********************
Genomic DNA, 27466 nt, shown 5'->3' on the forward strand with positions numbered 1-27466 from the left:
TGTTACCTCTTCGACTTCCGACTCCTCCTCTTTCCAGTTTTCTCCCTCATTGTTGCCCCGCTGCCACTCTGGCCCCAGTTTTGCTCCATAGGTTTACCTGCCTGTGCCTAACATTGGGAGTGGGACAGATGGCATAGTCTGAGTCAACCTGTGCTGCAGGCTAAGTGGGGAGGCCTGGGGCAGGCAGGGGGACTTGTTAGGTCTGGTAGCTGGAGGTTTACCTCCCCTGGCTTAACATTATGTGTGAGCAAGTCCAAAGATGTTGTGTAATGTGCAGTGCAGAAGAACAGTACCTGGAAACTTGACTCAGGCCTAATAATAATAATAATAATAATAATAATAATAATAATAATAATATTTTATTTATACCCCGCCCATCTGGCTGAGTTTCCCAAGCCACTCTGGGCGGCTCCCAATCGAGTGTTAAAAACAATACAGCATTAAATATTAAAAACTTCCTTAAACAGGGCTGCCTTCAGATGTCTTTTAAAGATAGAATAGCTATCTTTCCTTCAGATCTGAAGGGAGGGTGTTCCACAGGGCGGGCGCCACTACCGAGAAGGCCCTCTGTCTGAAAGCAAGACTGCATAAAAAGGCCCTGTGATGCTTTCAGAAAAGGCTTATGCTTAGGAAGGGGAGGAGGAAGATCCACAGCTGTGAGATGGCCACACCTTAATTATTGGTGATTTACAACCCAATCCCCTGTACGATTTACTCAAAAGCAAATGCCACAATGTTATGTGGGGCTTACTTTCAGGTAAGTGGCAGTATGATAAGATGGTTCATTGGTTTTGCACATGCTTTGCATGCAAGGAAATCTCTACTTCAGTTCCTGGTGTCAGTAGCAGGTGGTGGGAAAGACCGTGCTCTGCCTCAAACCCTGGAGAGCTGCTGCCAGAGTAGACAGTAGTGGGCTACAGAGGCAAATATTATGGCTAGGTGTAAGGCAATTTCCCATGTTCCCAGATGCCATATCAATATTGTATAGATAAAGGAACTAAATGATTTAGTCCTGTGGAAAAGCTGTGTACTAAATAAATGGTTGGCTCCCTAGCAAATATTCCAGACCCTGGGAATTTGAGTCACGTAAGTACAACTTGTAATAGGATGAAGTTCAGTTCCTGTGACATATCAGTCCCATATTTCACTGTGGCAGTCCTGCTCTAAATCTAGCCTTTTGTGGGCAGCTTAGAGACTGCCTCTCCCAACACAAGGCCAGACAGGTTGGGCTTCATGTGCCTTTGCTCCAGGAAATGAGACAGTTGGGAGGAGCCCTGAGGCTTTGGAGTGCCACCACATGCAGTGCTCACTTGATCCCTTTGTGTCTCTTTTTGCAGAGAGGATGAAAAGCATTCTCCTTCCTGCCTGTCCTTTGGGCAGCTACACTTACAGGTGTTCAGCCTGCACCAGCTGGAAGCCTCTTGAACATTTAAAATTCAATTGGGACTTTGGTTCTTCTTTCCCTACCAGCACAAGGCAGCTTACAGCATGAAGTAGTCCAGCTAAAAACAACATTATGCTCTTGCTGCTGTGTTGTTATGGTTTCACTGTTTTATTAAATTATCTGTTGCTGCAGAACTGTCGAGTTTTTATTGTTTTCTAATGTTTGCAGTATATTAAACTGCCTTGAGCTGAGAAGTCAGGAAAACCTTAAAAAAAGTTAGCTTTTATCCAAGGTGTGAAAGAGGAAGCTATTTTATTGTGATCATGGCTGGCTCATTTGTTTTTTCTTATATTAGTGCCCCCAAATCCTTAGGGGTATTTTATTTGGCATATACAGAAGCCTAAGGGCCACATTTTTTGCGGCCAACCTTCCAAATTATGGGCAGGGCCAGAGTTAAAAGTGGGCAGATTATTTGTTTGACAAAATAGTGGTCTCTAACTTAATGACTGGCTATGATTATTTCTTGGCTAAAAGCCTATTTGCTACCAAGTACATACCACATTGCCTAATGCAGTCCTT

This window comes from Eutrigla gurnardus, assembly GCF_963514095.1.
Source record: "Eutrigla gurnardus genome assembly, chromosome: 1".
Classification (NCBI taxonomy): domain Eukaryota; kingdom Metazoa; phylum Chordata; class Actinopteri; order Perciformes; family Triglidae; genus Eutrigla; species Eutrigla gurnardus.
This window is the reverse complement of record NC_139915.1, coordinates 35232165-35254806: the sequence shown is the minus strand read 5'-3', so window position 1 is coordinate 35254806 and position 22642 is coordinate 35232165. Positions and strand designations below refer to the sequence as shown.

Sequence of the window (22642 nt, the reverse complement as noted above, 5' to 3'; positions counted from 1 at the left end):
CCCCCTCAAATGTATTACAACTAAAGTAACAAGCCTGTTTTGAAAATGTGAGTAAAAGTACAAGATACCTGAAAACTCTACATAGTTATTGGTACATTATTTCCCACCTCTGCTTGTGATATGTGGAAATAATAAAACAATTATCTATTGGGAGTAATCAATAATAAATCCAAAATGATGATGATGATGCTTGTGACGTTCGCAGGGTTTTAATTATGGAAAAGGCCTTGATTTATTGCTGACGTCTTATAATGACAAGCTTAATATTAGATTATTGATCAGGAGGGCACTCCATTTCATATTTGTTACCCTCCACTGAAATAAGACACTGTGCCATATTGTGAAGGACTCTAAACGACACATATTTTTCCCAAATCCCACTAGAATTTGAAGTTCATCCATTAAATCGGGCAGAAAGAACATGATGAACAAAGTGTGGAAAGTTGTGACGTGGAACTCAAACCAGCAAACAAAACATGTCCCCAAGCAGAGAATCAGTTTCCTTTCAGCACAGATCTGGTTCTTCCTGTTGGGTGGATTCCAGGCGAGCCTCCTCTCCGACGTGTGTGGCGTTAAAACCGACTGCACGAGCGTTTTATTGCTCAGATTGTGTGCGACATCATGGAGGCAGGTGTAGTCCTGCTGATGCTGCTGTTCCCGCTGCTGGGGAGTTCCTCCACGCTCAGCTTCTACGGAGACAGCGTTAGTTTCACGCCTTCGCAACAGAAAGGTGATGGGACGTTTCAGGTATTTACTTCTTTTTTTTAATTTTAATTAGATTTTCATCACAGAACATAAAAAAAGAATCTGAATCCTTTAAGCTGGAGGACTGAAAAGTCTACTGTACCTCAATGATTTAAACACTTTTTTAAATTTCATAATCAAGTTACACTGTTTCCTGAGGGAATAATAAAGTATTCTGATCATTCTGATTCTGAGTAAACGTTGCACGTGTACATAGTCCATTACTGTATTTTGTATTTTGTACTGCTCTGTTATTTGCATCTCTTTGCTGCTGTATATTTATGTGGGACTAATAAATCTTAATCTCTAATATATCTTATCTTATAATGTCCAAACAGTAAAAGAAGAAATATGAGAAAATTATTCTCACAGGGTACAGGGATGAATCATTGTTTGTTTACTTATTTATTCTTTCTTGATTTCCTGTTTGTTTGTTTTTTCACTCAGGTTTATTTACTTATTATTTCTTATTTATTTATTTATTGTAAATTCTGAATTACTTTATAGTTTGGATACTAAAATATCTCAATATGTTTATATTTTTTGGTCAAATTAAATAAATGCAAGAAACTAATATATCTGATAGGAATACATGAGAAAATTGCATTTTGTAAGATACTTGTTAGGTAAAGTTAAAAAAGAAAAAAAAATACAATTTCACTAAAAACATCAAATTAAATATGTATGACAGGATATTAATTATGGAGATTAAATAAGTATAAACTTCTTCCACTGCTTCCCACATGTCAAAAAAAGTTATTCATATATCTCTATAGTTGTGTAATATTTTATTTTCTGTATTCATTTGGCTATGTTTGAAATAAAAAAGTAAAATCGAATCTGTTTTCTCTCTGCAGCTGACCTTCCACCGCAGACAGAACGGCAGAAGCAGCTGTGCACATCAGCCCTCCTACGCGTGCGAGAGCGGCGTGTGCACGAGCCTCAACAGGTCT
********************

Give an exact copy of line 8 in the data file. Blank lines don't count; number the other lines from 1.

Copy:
CCCCCTCAAATGTATTACAACTAAAGTAACAAGCCTGTTTTGAAAATGTGAGTAAAAGTACAAGATACCTGAAAACTCTACATAGTTATTGGTACATTATTTCCCACCTCTGCTTGTGATATGTGGAAATAATAAAACAATTATCTATTGGGAGTAATCAATAATAAATCCAAAATGATGATGATGATGCTTGTGACGTTCGCAGGGTTTTAATTATGGAAAAGGCCTTGATTTATTGCTGACGTCTTATAATGACAAGCTTAATATTAGATTATTGATCAGGAGGGCACTCCATTTCATATTTGTTACCCTCCACTGAAATAAGACACTGTGCCATATTGTGAAGGACTCTAAACGACACATATTTTTCCCAAATCCCACTAGAATTTGAAGTTCATCCATTAAATCGGGCAGAAAGAACATGATGAACAAAGTGTGGAAAGTTGTGACGTGGAACTCAAACCAGCAAACAAAACATGTCCCCAAGCAGAGAATCAGTTTCCTTTCAGCACAGATCTGGTTCTTCCTGTTGGGTGGATTCCAGGCGAGCCTCCTCTCCGACGTGTGTGGCGTTAAAACCGACTGCACGAGCGTTTTATTGCTCAGATTGTGTGCGACATCATGGAGGCAGGTGTAGTCCTGCTGATGCTGCTGTTCCCGCTGCTGGGGAGTTCCTCCACGCTCAGCTTCTACGGAGACAGCGTTAGTTTCACGCCTTCGCAACAGAAAGGTGATGGGACGTTTCAGGTATTTACTTCTTTTTTTTAATTTTAATTAGATTTTCATCACAGAACATAAAAAAAGAATCTGAATCCTTTAAGCTGGAGGACTGAAAAGTCTACTGTACCTCAATGATTTAAACACTTTTTTAAATTTCATAATCAAGTTACACTGTTTCCTGAGGGAATAATAAAGTATTCTGATCATTCTGATTCTGAGTAAACGTTGCACGTGTACATAGTCCATTACTGTATTTTGTATTTTGTACTGCTCTGTTATTTGCATCTCTTTGCTGCTGTATATTTATGTGGGACTAATAAATCTTAATCTCTAATATATCTTATCTTATAATGTCCAAACAGTAAAAGAAGAAATATGAGAAAATTATTCTCACAGGGTACAGGGATGAATCATTGTTTGTTTACTTATTTATTCTTTCTTGATTTCCTGTTTGTTTGTTTTTTCACTCAGGTTTATTTACTTATTATTTCTTATTTATTTATTTATTGTAAATTCTGAATTACTTTATAGTTTGGATACTAAAATATCTCAATATGTTTATATTTTTTGGTCAAATTAAATAAATGCAAGAAACTAATATATCTGATAGGAATACATGAGAAAATTGCATTTTGTAAGATACTTGTTAGGTAAAGTTAAAAAAGAAAAAAAAATACAATTTCACTAAAAACATCAAATTAAATATGTATGACAGGATATTAATTATGGAGATTAAATAAGTATAAACTTCTTCCACTGCTTCCCACATGTCAAAAAAAGTTATTCATATATCTCTATAGTTGTGTAATATTTTATTTTCTGTATTCATTTGGCTATGTTTGAAATAAAAAAGTAAAATCGAATCTGTTTTCTCTCTGCAGCTGACCTTCCACCGCAGACAGAACGGCAGAAGCAGCTGTGCACATCAGCCCTCCTACGCGTGCGAGAGCGGCGTGTGCACGAGCCTCAACAGGTCT